Ian Fleming created this cocktail for his hero, James Bond, to sip on in Casino Royale. It is named after the female agent Bond was sharing it with at the time. Gordon’s is what is mentioned in the text of the book, but any London gin will work. Over the years the cocktail evolved into a martini, and now into Heineken. How the mighty have fallen…
1 oz. gin
1 oz. orange liqueur
1 oz. Campari
Garnish: Orange Peel
Pour the ingredients into a short glass over ice and stir. Twist the orange peel over the cocktail then drop into the drink.
The Negroni has been growing in popularity over the years, as evidenced by Negroni Week, a celebration of the cocktail and all of its varieties. After a long day doing whatever Italian counts do, Count Camillo Negroni went to his favorite bar, Caffé Casoni, and asked the bartender substitute gin for the club soda in an Americano. It became an instant hit, and spread quickly through Europe.
2 oz. gin
½ oz. dry vermouth
Orange Bitters (optional)
Garnish: Lemon Peel
Pour the ingredients into a mixing glass over ice. Stir for 10 seconds or 30 turns of the spoon. Strain the cocktail into a chilled martini glass. Twist the lemon peel over the drink, then drop peel in.
There are hundreds of ways to make even the classic gin martini. You can garnish it with olives or twists, change the proportions by adding more gin or removing some of the vermouth, or leave the vermouth out altogether. Winston Churchill once said that the only way to make a martini was to chill the gin, pour it into a cold cocktail glass, and bow in the direction of France. Some will make the martini “wet”, which is equal parts gin and vermouth. Yours should fall somewhere in between.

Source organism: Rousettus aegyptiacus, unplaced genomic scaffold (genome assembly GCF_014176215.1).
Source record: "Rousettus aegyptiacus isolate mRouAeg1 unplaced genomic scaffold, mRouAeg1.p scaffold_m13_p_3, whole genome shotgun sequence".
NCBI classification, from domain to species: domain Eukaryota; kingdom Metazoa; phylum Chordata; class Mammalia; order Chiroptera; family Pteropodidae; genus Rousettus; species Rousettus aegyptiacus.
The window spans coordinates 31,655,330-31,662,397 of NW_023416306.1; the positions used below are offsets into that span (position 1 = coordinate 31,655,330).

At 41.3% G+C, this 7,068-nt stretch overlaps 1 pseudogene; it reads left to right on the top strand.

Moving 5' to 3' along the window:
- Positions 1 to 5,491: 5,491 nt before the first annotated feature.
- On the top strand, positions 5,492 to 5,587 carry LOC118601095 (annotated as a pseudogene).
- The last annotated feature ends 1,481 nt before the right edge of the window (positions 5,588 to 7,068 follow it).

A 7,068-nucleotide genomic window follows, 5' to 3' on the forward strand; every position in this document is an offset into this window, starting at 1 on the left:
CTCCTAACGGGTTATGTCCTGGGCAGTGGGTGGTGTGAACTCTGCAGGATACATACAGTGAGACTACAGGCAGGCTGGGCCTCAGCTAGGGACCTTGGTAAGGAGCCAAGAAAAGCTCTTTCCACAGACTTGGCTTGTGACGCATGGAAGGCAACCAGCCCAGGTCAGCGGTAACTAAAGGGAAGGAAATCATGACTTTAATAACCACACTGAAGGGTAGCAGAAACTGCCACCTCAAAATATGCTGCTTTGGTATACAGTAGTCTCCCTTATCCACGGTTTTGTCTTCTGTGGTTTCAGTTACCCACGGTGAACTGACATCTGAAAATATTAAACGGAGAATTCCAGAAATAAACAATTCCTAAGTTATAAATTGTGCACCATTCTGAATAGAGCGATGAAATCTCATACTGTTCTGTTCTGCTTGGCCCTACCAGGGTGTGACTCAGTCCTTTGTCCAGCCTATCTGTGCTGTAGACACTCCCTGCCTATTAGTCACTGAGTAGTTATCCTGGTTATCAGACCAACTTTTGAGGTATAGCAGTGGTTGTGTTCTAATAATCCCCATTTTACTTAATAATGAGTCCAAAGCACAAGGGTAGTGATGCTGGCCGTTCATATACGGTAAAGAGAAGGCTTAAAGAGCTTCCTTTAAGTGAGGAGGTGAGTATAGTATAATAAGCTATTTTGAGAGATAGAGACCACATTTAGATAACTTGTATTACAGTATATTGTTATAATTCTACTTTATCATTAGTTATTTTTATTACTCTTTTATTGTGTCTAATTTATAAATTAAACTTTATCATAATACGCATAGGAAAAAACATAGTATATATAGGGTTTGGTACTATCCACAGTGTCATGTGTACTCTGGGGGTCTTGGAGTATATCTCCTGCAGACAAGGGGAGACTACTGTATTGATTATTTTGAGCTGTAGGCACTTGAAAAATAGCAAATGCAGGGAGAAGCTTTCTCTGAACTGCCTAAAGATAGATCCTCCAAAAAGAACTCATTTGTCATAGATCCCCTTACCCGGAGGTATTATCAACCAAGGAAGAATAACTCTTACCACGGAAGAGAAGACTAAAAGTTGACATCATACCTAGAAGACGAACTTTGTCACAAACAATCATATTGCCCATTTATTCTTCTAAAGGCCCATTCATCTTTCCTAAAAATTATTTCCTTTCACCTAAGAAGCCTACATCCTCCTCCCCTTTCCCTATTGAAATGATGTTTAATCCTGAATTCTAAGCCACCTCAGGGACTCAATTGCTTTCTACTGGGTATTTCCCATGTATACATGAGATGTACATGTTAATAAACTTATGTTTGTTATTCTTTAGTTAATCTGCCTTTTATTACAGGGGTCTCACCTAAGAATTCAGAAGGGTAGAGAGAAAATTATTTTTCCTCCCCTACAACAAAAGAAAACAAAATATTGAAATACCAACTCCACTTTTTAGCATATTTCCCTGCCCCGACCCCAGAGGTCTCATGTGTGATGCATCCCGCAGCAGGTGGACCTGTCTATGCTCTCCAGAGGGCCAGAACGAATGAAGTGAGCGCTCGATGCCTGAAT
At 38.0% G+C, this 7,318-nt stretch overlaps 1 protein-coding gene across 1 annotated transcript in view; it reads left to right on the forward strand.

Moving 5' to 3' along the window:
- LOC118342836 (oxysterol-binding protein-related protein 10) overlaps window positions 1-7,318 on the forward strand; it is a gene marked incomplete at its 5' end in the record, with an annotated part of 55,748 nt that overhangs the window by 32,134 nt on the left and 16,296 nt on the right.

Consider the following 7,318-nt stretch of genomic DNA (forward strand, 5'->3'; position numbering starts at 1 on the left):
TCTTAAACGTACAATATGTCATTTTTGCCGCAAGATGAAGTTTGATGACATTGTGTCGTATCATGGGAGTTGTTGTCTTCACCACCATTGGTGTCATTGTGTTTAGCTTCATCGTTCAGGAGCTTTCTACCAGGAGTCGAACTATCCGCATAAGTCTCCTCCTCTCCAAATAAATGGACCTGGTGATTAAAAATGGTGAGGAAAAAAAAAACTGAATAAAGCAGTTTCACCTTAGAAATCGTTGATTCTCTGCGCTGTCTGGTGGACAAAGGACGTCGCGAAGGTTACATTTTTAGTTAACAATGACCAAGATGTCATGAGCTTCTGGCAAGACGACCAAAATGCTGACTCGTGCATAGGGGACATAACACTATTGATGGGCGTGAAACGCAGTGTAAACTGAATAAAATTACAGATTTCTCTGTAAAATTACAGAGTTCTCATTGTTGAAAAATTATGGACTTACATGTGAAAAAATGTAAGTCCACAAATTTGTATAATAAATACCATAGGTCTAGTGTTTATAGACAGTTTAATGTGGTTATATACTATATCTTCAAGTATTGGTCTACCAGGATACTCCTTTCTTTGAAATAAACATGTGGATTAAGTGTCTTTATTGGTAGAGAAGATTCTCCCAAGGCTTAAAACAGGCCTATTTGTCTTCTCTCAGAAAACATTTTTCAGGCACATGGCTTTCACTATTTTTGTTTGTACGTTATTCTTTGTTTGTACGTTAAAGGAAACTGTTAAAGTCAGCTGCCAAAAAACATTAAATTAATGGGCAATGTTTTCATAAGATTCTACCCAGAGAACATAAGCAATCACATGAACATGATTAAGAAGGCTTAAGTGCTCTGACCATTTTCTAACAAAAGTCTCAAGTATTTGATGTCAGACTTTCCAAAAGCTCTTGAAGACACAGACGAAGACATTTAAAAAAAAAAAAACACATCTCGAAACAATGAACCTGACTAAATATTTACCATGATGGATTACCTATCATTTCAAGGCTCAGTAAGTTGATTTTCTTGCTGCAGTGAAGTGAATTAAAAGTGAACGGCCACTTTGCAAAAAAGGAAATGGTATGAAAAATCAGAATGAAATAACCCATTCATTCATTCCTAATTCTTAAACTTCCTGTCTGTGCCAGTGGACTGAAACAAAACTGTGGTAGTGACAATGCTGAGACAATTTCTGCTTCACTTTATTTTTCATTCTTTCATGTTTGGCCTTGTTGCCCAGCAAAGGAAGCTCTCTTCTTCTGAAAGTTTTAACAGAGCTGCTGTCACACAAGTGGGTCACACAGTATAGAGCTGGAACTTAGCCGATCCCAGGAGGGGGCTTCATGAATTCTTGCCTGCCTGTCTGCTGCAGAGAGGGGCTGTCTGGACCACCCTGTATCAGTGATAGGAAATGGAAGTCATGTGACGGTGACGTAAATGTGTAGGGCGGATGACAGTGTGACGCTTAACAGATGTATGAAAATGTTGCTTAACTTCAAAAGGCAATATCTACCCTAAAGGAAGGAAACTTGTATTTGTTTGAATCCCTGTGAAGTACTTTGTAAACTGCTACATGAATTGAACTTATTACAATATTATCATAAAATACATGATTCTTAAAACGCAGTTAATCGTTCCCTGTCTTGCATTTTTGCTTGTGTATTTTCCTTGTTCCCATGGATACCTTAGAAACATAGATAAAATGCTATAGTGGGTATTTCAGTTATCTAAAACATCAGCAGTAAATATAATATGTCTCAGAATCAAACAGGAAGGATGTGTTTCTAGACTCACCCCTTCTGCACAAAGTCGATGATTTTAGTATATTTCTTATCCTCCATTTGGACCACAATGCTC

2 oz. gin
½ oz. Maraschino liqueur
¼ oz. Crème de Violette
¾ oz. Lemon Juice
Garnish: Maraschino cherry
Pour all of the ingredients into a cocktail shaker over ice. Shake vigorously, and strain into a chilled cocktail glass. Garnish with a cherry and enjoy.
This is a lovely cocktail. Nicely balanced with the sweet and savory elements in it, and the light purple-bluish hue makes it stand out in a bar. It was created just before Prohibition hit, then promptly lost as the country went dry and Crème de Violette disappeared. This purple, sweetly floral liqueur has reemerged because of the craft cocktail boom. The name came from its bluish color, celebrating the fact that flying was becoming quite the rage.
The liquors that may be unfamiliar to you can be found at Arrow Wine. They may only have a bottle or two of some like Crème de Violette, but they will have them. They have a wonderful selection of gin as well. Ransom is a fabulous Old Tom Gin, and there are many other great newcomers on the scene like Hendrick’s, Death’s Door, Aviation, Plymouth, and Watershed Gin. And as a secret sixth cocktail, if you want to substitute champagne for the soda water in the Tom Collins, you will have a French 75 (named after the World War I gun that provided quite a kick). Or you can just grab a bottle of tonic water, a few limes, and enjoy a simple gin and tonic on World Gin Day. Cheers!